by Gregory E. Larson
Childhood memories of Thanksgiving and Christmas, you ask? What are the snippets from my brain? Do I have any memories to share?
At Strong City, we passed the feed lot and held our noses, then joked that the city was named after the smell. On narrow Highway 50, we’d always get stuck behind some big truck that belched diesel smoke right towards our car. Finally, upon arrival in Emporia, we’d drive past the Farm and Home Supply and the Dairy Queen, before turning toward Grandma and Grandad Beck’s house, the classic bungalow with white clapboard siding and a big porch with railings and brick piers. Yippee! We ran circles in the front yard while Dad carried sacks of food and presents into the house.
Thanksgiving was one of the two times each year to see our cousins from Minnesota. Touch football games began as rumble-tumble affairs and consisted of a handful of plays which ended up in the leaf piles in the yard. Each year the games looked more like football. We grew bigger, threw the ball farther, and blocked and tackled with a little more muscle, until the year when footballs and kids were bouncing off the cars and the houses; that’s when the dad’s decided we needed to be driven up to the college practice field.
Dinners of turkey and mashed potatoes filled the plates, and there was so much food that the heat of the potatoes would melt the Jell-O salad to a runny state. There was the time when younger brother Tim fell asleep while trying to eat in the high chair at the kids table and we’d all laugh. He’d roll his eyes and smile, which made us all laugh even harder.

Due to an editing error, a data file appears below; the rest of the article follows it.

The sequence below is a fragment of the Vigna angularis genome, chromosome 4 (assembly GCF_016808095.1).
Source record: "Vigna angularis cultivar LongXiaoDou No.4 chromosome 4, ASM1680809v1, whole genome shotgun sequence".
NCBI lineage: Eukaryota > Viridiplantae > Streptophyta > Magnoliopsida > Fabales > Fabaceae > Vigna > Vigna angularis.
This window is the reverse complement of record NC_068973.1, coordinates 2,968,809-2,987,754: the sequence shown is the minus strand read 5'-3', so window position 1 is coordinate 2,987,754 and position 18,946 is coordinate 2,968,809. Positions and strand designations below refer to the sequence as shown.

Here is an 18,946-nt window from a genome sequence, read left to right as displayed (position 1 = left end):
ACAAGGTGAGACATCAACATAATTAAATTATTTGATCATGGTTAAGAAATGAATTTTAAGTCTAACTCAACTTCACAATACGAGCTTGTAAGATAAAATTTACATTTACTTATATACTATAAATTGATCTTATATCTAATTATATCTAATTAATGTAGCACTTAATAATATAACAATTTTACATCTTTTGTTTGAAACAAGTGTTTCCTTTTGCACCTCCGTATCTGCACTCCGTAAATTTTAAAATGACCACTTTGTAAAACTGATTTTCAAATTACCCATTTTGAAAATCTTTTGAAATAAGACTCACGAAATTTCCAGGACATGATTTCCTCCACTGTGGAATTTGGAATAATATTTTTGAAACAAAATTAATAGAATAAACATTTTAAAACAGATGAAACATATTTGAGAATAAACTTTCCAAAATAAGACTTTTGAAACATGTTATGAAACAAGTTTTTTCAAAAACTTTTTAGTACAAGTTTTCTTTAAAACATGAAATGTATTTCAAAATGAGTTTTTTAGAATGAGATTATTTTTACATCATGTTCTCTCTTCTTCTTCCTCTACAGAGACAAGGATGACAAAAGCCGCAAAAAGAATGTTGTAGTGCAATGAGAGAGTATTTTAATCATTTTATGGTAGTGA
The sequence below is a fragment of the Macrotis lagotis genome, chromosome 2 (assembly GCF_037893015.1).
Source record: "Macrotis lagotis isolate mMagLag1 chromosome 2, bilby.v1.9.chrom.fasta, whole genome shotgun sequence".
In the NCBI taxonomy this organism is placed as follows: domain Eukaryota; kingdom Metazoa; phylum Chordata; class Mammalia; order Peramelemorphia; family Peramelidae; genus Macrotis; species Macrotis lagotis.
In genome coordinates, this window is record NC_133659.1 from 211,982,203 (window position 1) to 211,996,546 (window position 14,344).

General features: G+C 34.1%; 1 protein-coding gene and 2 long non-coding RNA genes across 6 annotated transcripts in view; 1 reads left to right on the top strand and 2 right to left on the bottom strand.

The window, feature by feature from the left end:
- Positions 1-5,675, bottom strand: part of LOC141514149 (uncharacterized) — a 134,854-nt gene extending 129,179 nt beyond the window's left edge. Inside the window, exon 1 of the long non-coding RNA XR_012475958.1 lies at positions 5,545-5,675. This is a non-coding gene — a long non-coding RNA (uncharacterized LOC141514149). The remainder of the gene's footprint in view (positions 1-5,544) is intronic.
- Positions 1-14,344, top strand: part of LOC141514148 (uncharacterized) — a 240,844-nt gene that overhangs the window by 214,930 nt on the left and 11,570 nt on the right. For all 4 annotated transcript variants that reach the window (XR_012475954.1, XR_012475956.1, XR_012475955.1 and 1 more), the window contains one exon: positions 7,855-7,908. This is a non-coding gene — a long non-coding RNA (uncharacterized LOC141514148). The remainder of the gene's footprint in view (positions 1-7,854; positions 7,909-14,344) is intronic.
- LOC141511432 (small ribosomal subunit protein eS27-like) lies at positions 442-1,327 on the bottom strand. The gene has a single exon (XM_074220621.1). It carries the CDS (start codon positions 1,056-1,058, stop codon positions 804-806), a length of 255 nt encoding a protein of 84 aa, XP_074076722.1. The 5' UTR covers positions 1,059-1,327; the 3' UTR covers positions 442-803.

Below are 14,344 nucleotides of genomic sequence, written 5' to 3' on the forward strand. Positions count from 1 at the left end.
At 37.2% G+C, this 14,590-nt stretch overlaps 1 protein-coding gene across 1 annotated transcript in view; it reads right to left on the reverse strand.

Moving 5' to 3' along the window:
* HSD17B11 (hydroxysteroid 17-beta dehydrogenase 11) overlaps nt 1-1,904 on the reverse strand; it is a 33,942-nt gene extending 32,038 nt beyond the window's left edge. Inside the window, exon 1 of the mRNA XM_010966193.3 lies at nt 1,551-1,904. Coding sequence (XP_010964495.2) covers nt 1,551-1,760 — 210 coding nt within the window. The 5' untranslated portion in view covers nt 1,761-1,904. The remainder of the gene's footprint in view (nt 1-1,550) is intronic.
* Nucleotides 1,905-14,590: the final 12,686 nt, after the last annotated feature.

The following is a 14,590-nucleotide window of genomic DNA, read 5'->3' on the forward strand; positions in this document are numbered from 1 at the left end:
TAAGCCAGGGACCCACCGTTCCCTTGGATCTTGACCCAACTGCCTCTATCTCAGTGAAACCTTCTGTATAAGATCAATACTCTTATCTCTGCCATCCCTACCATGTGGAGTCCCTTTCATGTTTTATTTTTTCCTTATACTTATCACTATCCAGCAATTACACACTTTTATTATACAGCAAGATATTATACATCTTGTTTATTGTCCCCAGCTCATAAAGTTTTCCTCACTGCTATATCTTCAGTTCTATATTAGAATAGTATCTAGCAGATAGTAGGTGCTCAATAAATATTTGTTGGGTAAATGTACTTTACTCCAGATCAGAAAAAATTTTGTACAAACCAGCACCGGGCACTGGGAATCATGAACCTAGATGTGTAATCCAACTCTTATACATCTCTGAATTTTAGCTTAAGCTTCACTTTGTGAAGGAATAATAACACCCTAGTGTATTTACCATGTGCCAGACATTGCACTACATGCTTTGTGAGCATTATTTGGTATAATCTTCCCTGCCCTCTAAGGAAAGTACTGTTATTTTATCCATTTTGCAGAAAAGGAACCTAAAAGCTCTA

Old Folks Table and Kids TableAfter-dinner activities for the kids occurred in the basement, with “spoons” being the favorite pastime. It usually ended up with a six-boy brawl, which had to be broken up by my tough-guy dad.
Uncle Stu had to drive his station wagon to the Standard station one year for the repairman to take a look at it. This was a big event for us boys, and we figured we’d get a bottle of pop out of the trip. Any change of venue was significant, especially when lights and decorations were plentiful, even down to the string of lights and garland around the front glass at the gas station.
Every trip through Grandma’s kitchen would be an excuse to grab another sugar cookie . . . maybe grab two or three and go outside to run around the yard without wearing a jacket. A chase down the alley brought us to the mom and pop grocery store where we’d pick out some pieces of candy and tell them to put it on the Beck’s account.
Brothers and cousins playing in Grandparents yard.
Christmas brought colder weather, and we missed seeing the cousins. Grandma had purchased a small electric console organ, and she always wanted me to play Christmas music when we arrived. I’d inspect the Christmas tree ornaments and balls with star-insets and spiral pendants which glistened with the tinsel. Then I’d flip the switch to the organ and begin playing carols. Invariably, Mom would come over and ask me to turn down the volume to allow the music to co-exist with the conversations.
Eventually we’d open presents of shirts, books, grooming kits, and other exciting stuff!?
We played card games or Monopoly until it was finally time for bed. After talking until our brains wouldn’t work anymore, we’d fall asleep on feather pillows in the cold, upstairs room in the bungalow, and wake to grandma jostling and banging her pans in the kitchen cabinets. Then we’d stay tucked under the covers until the smell of bacon became too irresistible.
They’re just snippets, but they’ll always be there . . . as vivid as the day it occurred. I can see the Fiesta ware on which breakfasts of eggs and pancakes were served and taste the orange juice in the tulip glasses that were originally cheese-spread jars.
Yeah, those are my memories.